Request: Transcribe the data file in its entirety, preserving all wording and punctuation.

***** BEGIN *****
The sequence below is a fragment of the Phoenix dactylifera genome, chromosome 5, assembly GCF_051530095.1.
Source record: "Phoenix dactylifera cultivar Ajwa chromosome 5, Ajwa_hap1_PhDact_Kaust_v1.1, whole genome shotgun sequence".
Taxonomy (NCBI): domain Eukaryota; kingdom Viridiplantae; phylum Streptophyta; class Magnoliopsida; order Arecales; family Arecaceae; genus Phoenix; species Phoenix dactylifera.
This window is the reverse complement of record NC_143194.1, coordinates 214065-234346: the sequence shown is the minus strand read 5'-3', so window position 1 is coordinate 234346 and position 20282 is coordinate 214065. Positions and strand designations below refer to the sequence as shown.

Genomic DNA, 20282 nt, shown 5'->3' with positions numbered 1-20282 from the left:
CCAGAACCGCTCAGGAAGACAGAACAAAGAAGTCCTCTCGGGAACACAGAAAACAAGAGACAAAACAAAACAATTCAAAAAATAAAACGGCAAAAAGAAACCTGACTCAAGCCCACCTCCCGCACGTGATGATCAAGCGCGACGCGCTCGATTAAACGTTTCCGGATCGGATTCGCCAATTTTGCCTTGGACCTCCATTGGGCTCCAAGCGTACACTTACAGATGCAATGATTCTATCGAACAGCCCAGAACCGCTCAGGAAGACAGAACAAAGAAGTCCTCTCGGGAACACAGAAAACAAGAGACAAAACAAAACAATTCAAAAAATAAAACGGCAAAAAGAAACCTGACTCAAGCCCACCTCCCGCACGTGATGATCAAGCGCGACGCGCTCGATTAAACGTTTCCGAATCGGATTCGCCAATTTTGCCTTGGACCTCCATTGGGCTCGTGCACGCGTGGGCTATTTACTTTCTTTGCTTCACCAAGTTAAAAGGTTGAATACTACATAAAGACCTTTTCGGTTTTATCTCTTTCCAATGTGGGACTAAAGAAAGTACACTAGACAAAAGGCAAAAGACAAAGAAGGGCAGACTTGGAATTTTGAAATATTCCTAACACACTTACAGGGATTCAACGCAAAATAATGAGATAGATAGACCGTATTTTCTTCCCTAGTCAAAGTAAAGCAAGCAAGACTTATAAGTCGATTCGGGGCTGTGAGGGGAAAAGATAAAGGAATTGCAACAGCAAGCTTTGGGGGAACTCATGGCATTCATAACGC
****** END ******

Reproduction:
The sequence below is a fragment of the Phoenix dactylifera genome, chromosome 5, assembly GCF_051530095.1.
Source record: "Phoenix dactylifera cultivar Ajwa chromosome 5, Ajwa_hap1_PhDact_Kaust_v1.1, whole genome shotgun sequence".
Taxonomy (NCBI): domain Eukaryota; kingdom Viridiplantae; phylum Streptophyta; class Magnoliopsida; order Arecales; family Arecaceae; genus Phoenix; species Phoenix dactylifera.
This window is the reverse complement of record NC_143194.1, coordinates 214065-234346: the sequence shown is the minus strand read 5'-3', so window position 1 is coordinate 234346 and position 20282 is coordinate 214065. Positions and strand designations below refer to the sequence as shown.

Genomic DNA, 20282 nt, shown 5'->3' with positions numbered 1-20282 from the left:
CCAGAACCGCTCAGGAAGACAGAACAAAGAAGTCCTCTCGGGAACACAGAAAACAAGAGACAAAACAAAACAATTCAAAAAATAAAACGGCAAAAAGAAACCTGACTCAAGCCCACCTCCCGCACGTGATGATCAAGCGCGACGCGCTCGATTAAACGTTTCCGGATCGGATTCGCCAATTTTGCCTTGGACCTCCATTGGGCTCCAAGCGTACACTTACAGATGCAATGATTCTATCGAACAGCCCAGAACCGCTCAGGAAGACAGAACAAAGAAGTCCTCTCGGGAACACAGAAAACAAGAGACAAAACAAAACAATTCAAAAAATAAAACGGCAAAAAGAAACCTGACTCAAGCCCACCTCCCGCACGTGATGATCAAGCGCGACGCGCTCGATTAAACGTTTCCGAATCGGATTCGCCAATTTTGCCTTGGACCTCCATTGGGCTCGTGCACGCGTGGGCTATTTACTTTCTTTGCTTCACCAAGTTAAAAGGTTGAATACTACATAAAGACCTTTTCGGTTTTATCTCTTTCCAATGTGGGACTAAAGAAAGTACACTAGACAAAAGGCAAAAGACAAAGAAGGGCAGACTTGGAATTTTGAAATATTCCTAACACACTTACAGGGATTCAACGCAAAATAATGAGATAGATAGACCGTATTTTCTTCCCTAGTCAAAGTAAAGCAAGCAAGACTTATAAGTCGATTCGGGGCTGTGAGGGGAAAAGATAAAGGAATTGCAACAGCAAGCTTTGGGGGAACTCATGGCATTCATAACGC